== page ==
It will be interesting to see if Equity actors return to Anandapur Theater in the form of the previous show featuring Dug, Russell, and the Wilderness Guide, or if the interim show, “Feathered Friends in Flight,” continues its run. The former was panned by just about everyone over the age of eight, but Disney would probably prefer more characters in the Park, even if the reviews streaming in from the various blogs written by childless men continue to score the show poorly. Disney can always buy off the “influencers” with a new Loungefly backpack and a free sticker to try to drown out any negativity about their reduced offerings, anyway.
The interim show, which debuted shortly after Animal Kingdom reopened, passed over the entertainment union, much to their chagrin, as you can imagine. Testing availability for performers, along with masks and distancing, were major sticking points for several months, at least with the posturing of union leadership who collected paychecks regardless of what Disney was and wasn’t offering.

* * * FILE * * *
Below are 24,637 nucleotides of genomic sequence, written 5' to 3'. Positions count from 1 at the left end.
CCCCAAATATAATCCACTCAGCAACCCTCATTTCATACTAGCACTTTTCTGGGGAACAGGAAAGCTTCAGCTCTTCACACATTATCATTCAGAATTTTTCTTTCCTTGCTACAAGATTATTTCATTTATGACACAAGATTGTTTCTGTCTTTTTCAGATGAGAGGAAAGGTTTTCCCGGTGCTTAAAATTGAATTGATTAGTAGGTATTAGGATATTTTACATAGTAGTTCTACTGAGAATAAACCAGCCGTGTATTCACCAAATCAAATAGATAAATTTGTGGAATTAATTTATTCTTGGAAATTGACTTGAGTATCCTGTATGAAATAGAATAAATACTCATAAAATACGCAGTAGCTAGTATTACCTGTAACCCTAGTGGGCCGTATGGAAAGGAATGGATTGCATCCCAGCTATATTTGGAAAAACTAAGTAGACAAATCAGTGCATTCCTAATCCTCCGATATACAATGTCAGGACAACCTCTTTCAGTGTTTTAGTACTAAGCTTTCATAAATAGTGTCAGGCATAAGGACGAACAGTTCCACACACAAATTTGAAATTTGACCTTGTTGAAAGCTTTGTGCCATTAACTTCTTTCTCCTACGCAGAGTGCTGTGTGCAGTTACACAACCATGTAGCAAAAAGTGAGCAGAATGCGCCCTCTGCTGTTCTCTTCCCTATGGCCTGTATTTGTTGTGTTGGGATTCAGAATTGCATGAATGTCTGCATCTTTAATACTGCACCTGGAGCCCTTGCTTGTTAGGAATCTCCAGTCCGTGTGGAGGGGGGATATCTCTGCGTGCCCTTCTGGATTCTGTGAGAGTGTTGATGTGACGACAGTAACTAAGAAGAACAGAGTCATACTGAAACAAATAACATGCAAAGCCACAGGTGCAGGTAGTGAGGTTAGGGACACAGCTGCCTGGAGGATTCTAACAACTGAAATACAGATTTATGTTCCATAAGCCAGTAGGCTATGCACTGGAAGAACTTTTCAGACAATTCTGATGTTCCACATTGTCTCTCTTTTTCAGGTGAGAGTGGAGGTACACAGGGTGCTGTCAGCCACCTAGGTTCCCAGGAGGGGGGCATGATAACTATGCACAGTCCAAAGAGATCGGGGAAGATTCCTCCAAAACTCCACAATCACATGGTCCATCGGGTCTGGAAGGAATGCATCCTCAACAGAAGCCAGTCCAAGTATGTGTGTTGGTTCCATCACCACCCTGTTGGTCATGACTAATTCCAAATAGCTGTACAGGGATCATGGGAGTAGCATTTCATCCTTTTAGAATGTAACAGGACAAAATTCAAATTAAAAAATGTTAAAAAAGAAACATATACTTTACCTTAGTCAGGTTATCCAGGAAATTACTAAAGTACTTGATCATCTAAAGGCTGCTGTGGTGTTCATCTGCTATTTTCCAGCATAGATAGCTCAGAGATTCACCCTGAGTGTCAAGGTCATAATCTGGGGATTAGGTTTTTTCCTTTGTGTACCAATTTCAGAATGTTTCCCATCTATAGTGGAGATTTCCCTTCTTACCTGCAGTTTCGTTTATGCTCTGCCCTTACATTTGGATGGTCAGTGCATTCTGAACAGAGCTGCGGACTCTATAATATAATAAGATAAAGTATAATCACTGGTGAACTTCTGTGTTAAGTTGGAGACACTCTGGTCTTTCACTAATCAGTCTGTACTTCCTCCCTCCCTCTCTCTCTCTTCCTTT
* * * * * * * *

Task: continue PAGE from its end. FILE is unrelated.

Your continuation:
Supposedly, many of the performers were willing to go back to work under Disney’s original safety protocols, but had no way of doing so without the union officials’ go-ahead. Perhaps after a check or two changed hands, the union saved face, but many of the shows have yet to return, and many of the performers remain out of work.
Finding Nemo consists of dozens of union performers. Disney has already cut the amount of room between parties at the “Festival of the Lion King” show replacement from six feet to three. That roughly doubles each show’s capacity, which is good for the guest because they’re more likely to find a better seat at the next show. It also makes more economical sense for the company, whose costs are virtually identical whether the theater is at capacity with 375, 750, 1,125, or 1,500 people in the theater based on distancing guidelines. Spending $7,000 on a show that a maximum of 60 people can see may not make sense. But spending $7,200 on a show that 2,000 people can see is a better value proposition.
While I thought what basically boiled down to the Lion King Jamboree worked well enough with the eliminated elements, Nemo would have to be toned down considerably further, even if we’re basing the new script and performer locations on the next time the Treasury decides the DOW needs to go up a thousand points and nudges whoever at the CDC writes the memo that two feet of separation sounds almost as safe as three, which is only half of six. It’s all roughly equal. At least we have a firm grasp on how economics works.